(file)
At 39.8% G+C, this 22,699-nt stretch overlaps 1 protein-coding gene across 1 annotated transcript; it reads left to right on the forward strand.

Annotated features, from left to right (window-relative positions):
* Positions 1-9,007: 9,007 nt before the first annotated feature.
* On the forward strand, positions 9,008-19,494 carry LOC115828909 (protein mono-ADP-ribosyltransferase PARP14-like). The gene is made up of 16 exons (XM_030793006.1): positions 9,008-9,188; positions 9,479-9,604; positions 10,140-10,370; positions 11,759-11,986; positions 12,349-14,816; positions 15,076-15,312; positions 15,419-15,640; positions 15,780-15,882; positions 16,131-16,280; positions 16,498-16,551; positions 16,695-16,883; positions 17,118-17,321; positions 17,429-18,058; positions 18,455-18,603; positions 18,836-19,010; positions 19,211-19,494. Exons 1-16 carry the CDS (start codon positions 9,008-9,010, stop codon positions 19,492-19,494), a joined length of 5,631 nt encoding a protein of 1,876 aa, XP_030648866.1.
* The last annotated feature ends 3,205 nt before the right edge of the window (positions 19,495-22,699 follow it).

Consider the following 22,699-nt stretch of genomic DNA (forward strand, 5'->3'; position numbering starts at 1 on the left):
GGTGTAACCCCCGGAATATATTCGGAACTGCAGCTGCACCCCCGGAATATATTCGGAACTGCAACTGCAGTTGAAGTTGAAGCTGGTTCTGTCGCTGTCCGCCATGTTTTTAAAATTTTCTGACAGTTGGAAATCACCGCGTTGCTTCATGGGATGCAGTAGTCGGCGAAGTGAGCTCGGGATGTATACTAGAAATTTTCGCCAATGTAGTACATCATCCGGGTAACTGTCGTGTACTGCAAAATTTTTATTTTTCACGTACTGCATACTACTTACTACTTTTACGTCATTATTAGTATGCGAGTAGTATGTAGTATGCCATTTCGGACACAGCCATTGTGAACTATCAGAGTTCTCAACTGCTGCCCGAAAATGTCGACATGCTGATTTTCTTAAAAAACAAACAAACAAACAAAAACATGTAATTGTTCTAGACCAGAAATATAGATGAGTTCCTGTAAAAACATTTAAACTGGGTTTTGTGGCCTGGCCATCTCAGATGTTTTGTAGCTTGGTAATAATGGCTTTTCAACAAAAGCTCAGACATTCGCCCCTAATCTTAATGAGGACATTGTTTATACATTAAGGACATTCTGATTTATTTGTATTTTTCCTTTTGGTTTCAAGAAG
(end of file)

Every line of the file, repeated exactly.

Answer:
At 39.8% G+C, this 22,699-nt stretch overlaps 1 protein-coding gene across 1 annotated transcript; it reads left to right on the forward strand.

Annotated features, from left to right (window-relative positions):
* Positions 1-9,007: 9,007 nt before the first annotated feature.
* On the forward strand, positions 9,008-19,494 carry LOC115828909 (protein mono-ADP-ribosyltransferase PARP14-like). The gene is made up of 16 exons (XM_030793006.1): positions 9,008-9,188; positions 9,479-9,604; positions 10,140-10,370; positions 11,759-11,986; positions 12,349-14,816; positions 15,076-15,312; positions 15,419-15,640; positions 15,780-15,882; positions 16,131-16,280; positions 16,498-16,551; positions 16,695-16,883; positions 17,118-17,321; positions 17,429-18,058; positions 18,455-18,603; positions 18,836-19,010; positions 19,211-19,494. Exons 1-16 carry the CDS (start codon positions 9,008-9,010, stop codon positions 19,492-19,494), a joined length of 5,631 nt encoding a protein of 1,876 aa, XP_030648866.1.
* The last annotated feature ends 3,205 nt before the right edge of the window (positions 19,495-22,699 follow it).

Consider the following 22,699-nt stretch of genomic DNA (forward strand, 5'->3'; position numbering starts at 1 on the left):
GGTGTAACCCCCGGAATATATTCGGAACTGCAGCTGCACCCCCGGAATATATTCGGAACTGCAACTGCAGTTGAAGTTGAAGCTGGTTCTGTCGCTGTCCGCCATGTTTTTAAAATTTTCTGACAGTTGGAAATCACCGCGTTGCTTCATGGGATGCAGTAGTCGGCGAAGTGAGCTCGGGATGTATACTAGAAATTTTCGCCAATGTAGTACATCATCCGGGTAACTGTCGTGTACTGCAAAATTTTTATTTTTCACGTACTGCATACTACTTACTACTTTTACGTCATTATTAGTATGCGAGTAGTATGTAGTATGCCATTTCGGACACAGCCATTGTGAACTATCAGAGTTCTCAACTGCTGCCCGAAAATGTCGACATGCTGATTTTCTTAAAAAACAAACAAACAAACAAAAACATGTAATTGTTCTAGACCAGAAATATAGATGAGTTCCTGTAAAAACATTTAAACTGGGTTTTGTGGCCTGGCCATCTCAGATGTTTTGTAGCTTGGTAATAATGGCTTTTCAACAAAAGCTCAGACATTCGCCCCTAATCTTAATGAGGACATTGTTTATACATTAAGGACATTCTGATTTATTTGTATTTTTCCTTTTGGTTTCAAGAAG